The lawyer held out his hand, more keys dangling from his fingertips. "The will specifically states that I do not have permission to enter the home. As the arbiter of your late great uncle's will, I hereby turn over ownership of Yew Manor to you. The will states that your great uncle left instructions and a personal note for whoever inherited his estate. You will find them in the den which I believe is behind the second door to the right as you enter the front room."

Leaving us with his business card and the assurance that he would always be at our disposal, he got into his car and left us in front of the mansion.
"Amazing," I said. "Can you believe your fortune?"

Robert shook his head in stunned disbelief. "I must be dreaming," he whispered.

"Then it’s the first time two people experienced the same dream," I said.

Robert made his way up the steps to the front door and, after finding the right key, he swung the door open into an architectural style from years long gone.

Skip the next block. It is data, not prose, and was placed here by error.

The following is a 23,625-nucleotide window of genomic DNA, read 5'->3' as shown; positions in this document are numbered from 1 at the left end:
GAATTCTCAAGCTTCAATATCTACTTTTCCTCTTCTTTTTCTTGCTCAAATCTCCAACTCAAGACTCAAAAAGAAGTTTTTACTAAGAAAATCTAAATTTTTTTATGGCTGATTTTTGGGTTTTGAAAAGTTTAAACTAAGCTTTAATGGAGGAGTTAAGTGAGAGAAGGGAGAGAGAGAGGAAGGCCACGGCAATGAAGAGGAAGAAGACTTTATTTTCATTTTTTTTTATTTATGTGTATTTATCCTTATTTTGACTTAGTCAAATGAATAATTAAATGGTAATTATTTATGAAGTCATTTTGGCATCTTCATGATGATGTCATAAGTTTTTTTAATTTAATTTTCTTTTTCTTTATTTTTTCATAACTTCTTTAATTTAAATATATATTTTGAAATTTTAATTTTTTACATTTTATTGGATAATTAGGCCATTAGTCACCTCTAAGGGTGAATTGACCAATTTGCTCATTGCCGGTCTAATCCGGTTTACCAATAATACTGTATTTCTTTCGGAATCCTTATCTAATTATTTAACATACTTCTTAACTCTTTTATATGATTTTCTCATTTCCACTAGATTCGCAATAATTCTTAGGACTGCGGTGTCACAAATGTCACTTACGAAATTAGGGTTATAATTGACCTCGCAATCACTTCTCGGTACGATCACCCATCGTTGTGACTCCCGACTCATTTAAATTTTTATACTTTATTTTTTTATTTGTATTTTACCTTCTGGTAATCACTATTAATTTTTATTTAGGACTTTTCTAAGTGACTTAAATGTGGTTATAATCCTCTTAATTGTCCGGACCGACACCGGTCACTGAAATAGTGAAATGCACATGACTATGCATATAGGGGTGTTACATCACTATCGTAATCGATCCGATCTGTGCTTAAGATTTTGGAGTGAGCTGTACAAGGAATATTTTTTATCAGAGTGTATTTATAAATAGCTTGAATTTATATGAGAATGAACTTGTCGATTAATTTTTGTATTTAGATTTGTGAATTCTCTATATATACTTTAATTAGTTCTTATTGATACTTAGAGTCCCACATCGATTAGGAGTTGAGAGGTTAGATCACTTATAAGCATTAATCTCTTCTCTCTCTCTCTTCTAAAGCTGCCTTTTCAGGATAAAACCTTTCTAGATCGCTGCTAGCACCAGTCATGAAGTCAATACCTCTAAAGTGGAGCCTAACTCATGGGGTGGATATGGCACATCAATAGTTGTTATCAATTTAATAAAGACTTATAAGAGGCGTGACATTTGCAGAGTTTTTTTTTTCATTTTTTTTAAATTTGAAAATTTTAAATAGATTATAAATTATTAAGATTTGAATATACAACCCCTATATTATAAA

The polished floor glistened from the chandelier. A sweeping staircase led up into the second floor. Closed doors stood on both sides of the room.

Robert shook his head. "I feel like a child on Christmas morning."

“Maybe not Christmas yet,” I said. I pointed at the second door to the right. "As the old cliché goes, let's not count our chickens before they hatch. Your great-uncle might have some serious restrictions on your inheritance."

The door opened into a small den revealing a décor of oak, mahogany, and black leather furnishings from the late 19th century. A large polished wooden desk dominated the back of the room, and the view from the large windows provided an artist’s perspective on the small garden outside. Behind the desk, recessed bookshelves featured leather-bound volumes and various knickknacks.

The top of the desk was empty with the exception of a large sealed envelope.

Eagerly, Robert tore the envelope open while I satisfied my curiosity with the bookshelf.

"My God!" I said in stunned surprise. "Robert, what is this?"

I pointed to a small framed photograph featuring an elderly man and a female companion standing side-by-side in front of Yew Manor. The companion stood clothed in a yellow sundress, its only human aspect.

Robert stood next to me and shook his head in surprise. "That looks too detailed to be a costume. It must be trick photography. Rabbit women do not exist. "

Behind us, a feminine voice spoke.

"I assure you that no trick photography was involved. Your uncle’s secretary was my mother.”